The New Zealand Hemiptera
This research area focuses on insects of the order Hemiptera, suborders Cicadomorpha (cicadas, froghoppers, leafhoppers, treehoppers), Coleorrhyncha (moss bugs), Fulgoromorpha (planthoppers), and Heteroptera (true bugs) - all hemipteran suborders except Sternorrhyncha.
Compared with the biodiveristy of larger or warmer regions (60 000 - 80 000 world species, approx. 8 000 Australian species), the New Zealand fauna may appear relatively small (about 800 taxa, including families and genera), but what it lacks in size it makes up in uniqueness. Endemism is high (82-92% of species found in New Zealand only) and a number of taxa represent very ancient lineages that may have originated on Gondwanaland. From these point of view, New Zealand is a biodiversity hotspot for these insects. This fauna, however, did not evolve in total isolation; many species are shared with Australia, and some, with South Pacific Island countries.
The New Zealand and overseas literature is replete with data supporting the importance of Hemiptera for biodiversity, biosecurity, health, primary industries, and so on. No other major group of insects succesfully utilises such an enormous range of habitats and food sources as do Hemiptera of the above suborders. They live as parasites of birds and mammals, feed on all parts of seed plants (and some ferns) from roots to pollen, feed on the mycelia of fungi, prey on other arthropods, live in spider and Embioptera webs, and in the water and on its surface; some species even occupy the oceans.This smallest among the five 'major' insect orders (the big five as they are sometimes called) may appear to dwindle into insignificance when compared to larger endopterygote orders like beetles, but Hemiptera must be considered the most succesfull of the exopterygote groups (including several cosmopolitan pests and beneficial species), exhibiting the widest diversity of life habits which suggests a long evolutionary history.
Current research projects focus on describing and cataloguing New Zealand's indigenous and introduced taxa, documenting their biological roles in the environment, and understanding their phylogenetic and biogeographic relationships. Maintaining and developing the Hemiptera section of the New Zealand Arthropod Collection and its associated databases are also core activities, as well as the delivery of Hemiptera information through the Fauna of New Zealand series, other science publications, indentifications, on-line tools and other services.
As Taxonomist & Curator of Hemiptera for the New Zealand Arthropod Collection (NZAC) I interact with a network of New Zealand and overseas researchers who use NZAC to borrow specimens for scientific research and as a repository for voucher specimens of their studies, and for type specimens of new taxa. Databases associated with NZAC are also consulted to obtain additonal information on New Zealand and South Pacific species.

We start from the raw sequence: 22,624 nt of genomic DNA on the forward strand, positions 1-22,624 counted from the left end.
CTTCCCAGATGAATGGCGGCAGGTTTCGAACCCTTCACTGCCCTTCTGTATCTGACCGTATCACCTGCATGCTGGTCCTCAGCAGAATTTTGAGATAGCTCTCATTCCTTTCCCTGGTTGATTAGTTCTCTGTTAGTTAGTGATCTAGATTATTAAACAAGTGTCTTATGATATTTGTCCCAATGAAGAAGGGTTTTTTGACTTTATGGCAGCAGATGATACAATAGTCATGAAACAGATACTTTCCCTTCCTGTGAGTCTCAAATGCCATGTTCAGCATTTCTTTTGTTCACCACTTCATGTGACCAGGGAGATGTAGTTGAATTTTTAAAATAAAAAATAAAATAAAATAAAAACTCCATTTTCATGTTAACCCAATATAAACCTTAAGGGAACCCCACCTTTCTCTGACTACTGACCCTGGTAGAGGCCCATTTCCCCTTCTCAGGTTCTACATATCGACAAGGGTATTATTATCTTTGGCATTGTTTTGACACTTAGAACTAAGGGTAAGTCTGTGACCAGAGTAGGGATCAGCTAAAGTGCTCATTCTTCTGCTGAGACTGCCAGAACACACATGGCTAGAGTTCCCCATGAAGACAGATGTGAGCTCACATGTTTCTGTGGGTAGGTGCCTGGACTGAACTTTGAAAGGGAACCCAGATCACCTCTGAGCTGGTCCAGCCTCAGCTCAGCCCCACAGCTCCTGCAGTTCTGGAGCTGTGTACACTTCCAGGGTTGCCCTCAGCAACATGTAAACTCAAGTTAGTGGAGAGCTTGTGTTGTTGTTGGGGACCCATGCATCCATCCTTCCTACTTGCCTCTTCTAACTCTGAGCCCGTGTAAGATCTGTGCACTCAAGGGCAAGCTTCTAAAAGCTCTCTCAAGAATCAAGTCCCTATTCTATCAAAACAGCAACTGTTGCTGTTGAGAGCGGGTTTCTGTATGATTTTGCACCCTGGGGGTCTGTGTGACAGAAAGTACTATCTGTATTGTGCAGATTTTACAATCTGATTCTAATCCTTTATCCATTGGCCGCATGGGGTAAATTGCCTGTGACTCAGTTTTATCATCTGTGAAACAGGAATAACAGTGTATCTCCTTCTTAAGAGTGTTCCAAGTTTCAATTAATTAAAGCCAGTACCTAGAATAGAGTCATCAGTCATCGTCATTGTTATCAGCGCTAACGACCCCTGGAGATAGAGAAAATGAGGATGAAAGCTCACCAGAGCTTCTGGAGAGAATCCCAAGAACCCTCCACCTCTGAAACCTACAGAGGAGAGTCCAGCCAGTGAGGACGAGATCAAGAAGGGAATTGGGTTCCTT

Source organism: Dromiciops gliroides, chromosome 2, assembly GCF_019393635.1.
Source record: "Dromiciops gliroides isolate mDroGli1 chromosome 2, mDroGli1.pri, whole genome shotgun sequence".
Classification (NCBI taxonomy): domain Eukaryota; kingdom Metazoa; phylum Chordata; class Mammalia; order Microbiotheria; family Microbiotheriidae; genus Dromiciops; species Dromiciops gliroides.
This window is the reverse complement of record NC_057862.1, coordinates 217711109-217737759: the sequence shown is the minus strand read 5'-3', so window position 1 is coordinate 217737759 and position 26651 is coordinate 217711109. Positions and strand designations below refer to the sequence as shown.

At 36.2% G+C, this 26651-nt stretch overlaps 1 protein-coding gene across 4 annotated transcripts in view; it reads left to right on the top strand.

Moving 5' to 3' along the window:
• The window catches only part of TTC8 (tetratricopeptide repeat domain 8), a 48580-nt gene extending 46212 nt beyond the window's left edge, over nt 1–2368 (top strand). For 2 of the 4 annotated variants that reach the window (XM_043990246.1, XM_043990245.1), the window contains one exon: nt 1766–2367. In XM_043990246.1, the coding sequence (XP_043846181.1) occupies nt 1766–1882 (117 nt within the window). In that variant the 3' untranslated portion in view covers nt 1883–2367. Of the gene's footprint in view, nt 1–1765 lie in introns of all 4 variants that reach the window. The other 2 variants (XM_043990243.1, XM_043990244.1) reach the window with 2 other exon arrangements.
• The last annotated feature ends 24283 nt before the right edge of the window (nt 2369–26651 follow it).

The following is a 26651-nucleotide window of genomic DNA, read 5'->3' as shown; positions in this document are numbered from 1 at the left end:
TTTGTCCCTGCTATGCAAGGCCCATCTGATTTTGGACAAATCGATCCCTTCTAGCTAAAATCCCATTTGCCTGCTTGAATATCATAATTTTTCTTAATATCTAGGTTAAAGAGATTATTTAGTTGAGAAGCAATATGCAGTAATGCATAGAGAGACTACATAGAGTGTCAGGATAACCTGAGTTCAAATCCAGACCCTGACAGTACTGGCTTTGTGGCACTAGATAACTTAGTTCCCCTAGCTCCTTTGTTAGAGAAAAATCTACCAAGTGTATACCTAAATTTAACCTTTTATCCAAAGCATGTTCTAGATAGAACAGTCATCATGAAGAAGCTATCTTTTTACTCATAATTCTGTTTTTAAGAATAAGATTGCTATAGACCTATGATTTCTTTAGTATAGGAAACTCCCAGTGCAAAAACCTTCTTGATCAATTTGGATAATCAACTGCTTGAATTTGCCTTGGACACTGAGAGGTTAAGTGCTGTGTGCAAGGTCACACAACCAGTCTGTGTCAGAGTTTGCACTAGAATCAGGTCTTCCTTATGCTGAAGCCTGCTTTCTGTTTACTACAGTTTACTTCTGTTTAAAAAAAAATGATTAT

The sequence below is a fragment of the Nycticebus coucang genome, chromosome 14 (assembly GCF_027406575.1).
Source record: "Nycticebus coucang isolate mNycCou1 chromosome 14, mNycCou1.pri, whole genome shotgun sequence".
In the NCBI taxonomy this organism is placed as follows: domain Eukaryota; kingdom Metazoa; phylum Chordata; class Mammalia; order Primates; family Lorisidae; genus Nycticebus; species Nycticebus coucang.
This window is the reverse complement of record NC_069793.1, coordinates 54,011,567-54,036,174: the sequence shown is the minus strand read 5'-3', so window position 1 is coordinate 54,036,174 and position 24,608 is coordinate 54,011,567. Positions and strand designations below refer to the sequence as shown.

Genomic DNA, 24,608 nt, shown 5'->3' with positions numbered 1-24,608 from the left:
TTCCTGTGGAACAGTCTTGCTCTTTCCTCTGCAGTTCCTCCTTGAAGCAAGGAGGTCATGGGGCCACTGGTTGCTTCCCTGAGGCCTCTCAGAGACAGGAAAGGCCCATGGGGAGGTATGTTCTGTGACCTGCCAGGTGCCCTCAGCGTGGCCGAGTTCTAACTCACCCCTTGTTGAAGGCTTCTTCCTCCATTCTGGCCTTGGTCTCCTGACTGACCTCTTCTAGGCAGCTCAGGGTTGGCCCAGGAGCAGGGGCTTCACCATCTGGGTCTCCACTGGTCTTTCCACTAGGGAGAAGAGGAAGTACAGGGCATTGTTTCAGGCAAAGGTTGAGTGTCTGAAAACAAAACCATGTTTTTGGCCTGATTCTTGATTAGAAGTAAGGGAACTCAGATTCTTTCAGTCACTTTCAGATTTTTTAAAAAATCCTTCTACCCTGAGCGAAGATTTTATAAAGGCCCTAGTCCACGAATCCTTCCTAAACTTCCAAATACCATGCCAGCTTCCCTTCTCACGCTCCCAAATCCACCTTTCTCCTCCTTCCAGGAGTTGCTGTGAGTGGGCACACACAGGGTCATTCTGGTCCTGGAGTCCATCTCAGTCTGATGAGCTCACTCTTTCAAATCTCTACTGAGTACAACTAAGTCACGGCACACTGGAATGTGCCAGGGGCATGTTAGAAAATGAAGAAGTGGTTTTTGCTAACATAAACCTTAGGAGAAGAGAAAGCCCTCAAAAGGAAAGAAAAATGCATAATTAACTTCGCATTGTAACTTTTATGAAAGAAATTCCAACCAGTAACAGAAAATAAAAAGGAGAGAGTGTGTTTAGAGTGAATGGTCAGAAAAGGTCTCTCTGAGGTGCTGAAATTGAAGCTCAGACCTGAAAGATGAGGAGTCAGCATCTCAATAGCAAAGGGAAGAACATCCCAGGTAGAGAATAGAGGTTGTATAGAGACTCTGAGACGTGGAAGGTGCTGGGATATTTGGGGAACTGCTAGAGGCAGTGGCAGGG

New Zealand: Other Landcare Research staff, and staff of educational and scientific institutions, particularly Crown Research Institutes (e.g., HortResearch, AgResearch, ESR, Scion, Crop & Food Research). Other linkages include: general public (through the identification and information service); government departments (MAF Biosecurity, Department of Conservation incl. TFBIS programme); private environmental consultancy firms; other entomological collections and museums.
International: Major entomological institutes (e.g., Australian National Insect Collection, Canberra; Canadian National Insect Collection, Ottawa; The Natural History Museum, London; U.S. National Museum, Washington D.C.; Muséum National d'Histoire Naturelle, Paris) and university departments; South Pacific Organisations or Island Countries; BioNET; GBIF; etc.
Linkages are either through collection & database services, student co-supervisions, or, via joint-research initiatives that vary from year to year. Currently, 5 major joint-initiatives are:
Catalogue of New Zealand cicadas, leafhoppers, spittlebugs, treehoppers, and planthoppers (A. Larochelle, Research Associate, Landcare Research; M.J. Fletcher, Dept. of Primary Industries, Orange, NSW)
Keys and Checklists for the leafhoppers, planthoppers and their relatives occurring in Australia and New Zealand (M.J. Fletcher, Dept. of Primary Industries, Orange, NSW) www.agric.nsw.gov.au/Hort/ascu/start.htm
Keys to and revisions on New Zealand ground-beetles (Coleoptera: Carabidae) (A. Larochelle, Research Associate, Landcare Research; see also New Zealand Carabidae website)
Online identification tools to New Zealand cicadas and ground-beetles (A. Larochelle, B.E. Rhode, Landcare Research; Dept. of Conservation- Terrestrial and Freshwater Biodiversity Information System Programme; J. Esson, Palmerston North).